BY KEVIN MANAHAN
To most people, cheerleading and marketing don't often go hand-in-hand, other than using pep rallies and bake sales to promote the high school team. Which could be why it was so interesting to hear Dallas Cowboys Cheerleaders director Kelli Finglass talk about how she built the cheer team – first conceived simply as an outreach arm for the Cowboys – into a world-famous business brand that sells everything from throw blankets to yoga DVDs.
Finglass spoke at a luncheon this week for the local American Marketing Association chapter, held at the Crowne Plaza Hotel in Northeast Portland. Finglass herself was a Cowboys cheerleader from 1984 to 1989; she was eventually brought on as assistant director and later worked in sales and promotions for the Cowboys franchise before being hired as DCC director by Cowboys owner Jerry Jones. But the cheerleaders weren’t always an international presence; in fact, before Finglass took the job, the team was operating at a deficit, and moving the team out of the red was one of Finglass’ first challenges as director. But she succeeded in making them profitable, eventually introducing branded items like calendars to promote the team's image and establishing dance camps and competitions — all to expand revenue streams for a group that wasn't originally intended to be a money-maker.
But with the new branding opportunities came the temptation to over-sponsor and slap the cheerleaders' logo— also redesigned under Finglass — on everything. "I was very cautious, which made it a little harder for me as a brand-new marketer to figure out ways that we could create revenue without compromising the mission of the cheerleaders," Finglass said. And when she tried reaching out to Mattel to make a Barbie doll modeled after the cheerleaders, she was denied for years because the company still didn't think the team had a national appeal. It wasn't until Finglass helped the team get its own Country Music Television reality show that a Barbie designer finally took notice two years ago; the resulting DCC doll sold out nationwide in three days. In addition to watching the cheerleaders establish themselves as go-to USO entertainers, Finglass considers the Barbie deal her biggest DCC brand achievement, especially when she looks back at the thick file of denial letters from Mattel.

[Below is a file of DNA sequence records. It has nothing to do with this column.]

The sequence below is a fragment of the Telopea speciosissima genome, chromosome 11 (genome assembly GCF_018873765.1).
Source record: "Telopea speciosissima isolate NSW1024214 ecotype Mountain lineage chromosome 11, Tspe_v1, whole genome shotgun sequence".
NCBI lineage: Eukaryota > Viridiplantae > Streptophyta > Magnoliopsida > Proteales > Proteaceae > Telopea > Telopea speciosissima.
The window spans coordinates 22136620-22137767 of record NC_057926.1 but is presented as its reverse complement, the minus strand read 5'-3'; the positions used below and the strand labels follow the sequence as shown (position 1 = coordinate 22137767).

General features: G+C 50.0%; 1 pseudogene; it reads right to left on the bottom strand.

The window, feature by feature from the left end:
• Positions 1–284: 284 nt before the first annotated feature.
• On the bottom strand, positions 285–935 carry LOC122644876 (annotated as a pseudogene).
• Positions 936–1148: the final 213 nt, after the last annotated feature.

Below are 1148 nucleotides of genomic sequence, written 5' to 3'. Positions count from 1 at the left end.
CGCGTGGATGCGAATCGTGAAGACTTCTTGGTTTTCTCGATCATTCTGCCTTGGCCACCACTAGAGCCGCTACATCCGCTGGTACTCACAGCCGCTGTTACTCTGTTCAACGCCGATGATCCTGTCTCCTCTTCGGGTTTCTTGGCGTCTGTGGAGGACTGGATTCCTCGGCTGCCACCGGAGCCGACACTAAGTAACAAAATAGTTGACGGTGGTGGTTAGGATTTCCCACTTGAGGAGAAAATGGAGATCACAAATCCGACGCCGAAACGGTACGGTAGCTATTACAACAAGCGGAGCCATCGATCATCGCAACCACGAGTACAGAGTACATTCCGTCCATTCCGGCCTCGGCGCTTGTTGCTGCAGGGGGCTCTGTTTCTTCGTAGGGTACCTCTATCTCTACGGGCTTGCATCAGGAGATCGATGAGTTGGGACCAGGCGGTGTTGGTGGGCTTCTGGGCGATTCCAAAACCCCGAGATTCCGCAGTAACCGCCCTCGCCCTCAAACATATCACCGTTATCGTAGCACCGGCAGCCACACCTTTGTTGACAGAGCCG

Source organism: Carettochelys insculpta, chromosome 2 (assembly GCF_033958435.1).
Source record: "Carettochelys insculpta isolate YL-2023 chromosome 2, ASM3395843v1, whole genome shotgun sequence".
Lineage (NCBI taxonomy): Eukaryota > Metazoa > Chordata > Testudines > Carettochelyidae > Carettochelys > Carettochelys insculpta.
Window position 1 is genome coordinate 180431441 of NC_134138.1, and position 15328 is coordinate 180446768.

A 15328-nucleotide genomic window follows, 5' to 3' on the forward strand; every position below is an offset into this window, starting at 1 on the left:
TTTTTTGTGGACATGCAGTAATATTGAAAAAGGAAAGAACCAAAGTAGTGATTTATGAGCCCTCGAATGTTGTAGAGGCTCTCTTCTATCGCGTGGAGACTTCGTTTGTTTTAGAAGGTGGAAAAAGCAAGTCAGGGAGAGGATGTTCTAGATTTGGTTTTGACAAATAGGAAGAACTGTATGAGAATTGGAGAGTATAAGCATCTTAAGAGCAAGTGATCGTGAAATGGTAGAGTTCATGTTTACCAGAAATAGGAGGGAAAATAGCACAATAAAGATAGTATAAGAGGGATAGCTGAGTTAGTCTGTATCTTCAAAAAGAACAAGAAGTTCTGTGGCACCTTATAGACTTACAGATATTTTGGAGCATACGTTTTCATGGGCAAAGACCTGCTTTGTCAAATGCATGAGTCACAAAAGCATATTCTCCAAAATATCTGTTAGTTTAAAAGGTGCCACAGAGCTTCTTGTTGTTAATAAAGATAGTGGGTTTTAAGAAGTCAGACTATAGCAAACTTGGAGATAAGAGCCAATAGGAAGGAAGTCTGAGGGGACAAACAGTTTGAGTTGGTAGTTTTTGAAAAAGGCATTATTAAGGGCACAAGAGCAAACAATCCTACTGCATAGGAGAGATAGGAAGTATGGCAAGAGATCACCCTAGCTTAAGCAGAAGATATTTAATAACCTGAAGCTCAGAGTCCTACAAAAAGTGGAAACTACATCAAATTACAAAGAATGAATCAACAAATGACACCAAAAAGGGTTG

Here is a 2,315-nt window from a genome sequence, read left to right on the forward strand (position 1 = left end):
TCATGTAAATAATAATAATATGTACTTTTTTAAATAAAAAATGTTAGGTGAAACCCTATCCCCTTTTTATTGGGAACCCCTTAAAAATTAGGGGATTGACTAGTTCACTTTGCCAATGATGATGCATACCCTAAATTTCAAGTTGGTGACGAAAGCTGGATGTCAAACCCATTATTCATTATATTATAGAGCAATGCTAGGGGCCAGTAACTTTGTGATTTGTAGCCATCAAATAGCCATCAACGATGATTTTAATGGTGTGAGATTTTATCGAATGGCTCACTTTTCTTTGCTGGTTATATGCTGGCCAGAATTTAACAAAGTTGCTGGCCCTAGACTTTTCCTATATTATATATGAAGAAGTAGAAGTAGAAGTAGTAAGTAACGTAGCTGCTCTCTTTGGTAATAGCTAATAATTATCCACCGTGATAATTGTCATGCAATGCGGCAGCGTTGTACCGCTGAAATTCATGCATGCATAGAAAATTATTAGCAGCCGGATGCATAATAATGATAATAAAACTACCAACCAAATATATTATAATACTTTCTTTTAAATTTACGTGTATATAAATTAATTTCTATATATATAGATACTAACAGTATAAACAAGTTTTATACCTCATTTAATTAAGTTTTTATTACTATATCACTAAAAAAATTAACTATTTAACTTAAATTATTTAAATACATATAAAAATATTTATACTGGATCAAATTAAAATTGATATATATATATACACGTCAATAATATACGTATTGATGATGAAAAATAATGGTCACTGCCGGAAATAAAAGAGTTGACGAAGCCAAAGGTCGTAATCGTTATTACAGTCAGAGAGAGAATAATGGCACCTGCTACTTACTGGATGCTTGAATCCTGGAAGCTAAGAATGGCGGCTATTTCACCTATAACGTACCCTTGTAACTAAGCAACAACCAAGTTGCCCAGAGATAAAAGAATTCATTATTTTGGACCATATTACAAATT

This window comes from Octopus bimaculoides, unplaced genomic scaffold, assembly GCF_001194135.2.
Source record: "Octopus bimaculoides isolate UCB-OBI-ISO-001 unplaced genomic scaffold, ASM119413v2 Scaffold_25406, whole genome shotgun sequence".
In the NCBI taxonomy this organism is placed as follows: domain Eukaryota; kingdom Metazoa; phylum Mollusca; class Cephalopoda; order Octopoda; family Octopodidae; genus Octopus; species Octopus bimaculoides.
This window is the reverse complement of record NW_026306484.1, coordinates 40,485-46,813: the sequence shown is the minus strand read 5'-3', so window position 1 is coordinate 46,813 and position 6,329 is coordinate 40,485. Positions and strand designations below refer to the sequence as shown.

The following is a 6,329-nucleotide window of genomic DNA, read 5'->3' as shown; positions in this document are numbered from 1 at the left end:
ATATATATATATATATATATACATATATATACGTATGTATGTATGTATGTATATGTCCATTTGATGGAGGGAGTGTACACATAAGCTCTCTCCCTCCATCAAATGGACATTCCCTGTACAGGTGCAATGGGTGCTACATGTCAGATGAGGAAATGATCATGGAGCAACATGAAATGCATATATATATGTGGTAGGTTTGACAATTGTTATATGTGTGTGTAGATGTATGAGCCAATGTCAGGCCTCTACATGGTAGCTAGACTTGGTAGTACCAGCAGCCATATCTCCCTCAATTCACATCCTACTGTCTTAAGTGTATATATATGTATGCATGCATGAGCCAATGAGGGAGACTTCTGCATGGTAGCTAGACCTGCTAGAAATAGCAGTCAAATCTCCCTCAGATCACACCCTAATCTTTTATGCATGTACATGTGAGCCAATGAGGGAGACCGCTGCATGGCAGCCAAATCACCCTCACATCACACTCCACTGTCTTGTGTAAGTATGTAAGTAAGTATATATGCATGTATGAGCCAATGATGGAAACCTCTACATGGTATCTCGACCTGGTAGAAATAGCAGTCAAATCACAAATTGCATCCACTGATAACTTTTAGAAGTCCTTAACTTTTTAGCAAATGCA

The cheerleaders themselves play a big part in marketing by using the DCC website and blogs to market their image and get appearances booked. Finglass is looking to further utilize sites like Facebook and Twitter as a means for all 35 cheerleaders to interact with fans — instant virtual fan mail. She also keeps tabs on consumer feedback by braving the inbox flood and having general email messages forwarded to her personal account. "It's time-consuming," Finglass said, "but it's a serious way to be more well-informed about what people are interested in and how you can apply it to marketing." DCC even recently got a request to appear on The Oprah Winfrey Show through the general email account, an opportunity that could have gotten lost in the fray if Finglass weren't reading the messages herself.
Certainly, many cheerleading teams can't say they've made enough of a mass impact to get written into Saturday Night Live skits; how did America's Sweethearts manage to break away from the norm? One business tactic that's helped is making DCC its own self-sustaining entity, operating largely without third parties or agencies and risking the errors that are bound to happen when outsourcing is ruled out (squad photo and calendar misprints among them). The cheerleaders have also established themselves as a separate brand from the Cowboys, making it possible for them to support their business on their own terms — regardless of how the Cowboys fare on the field.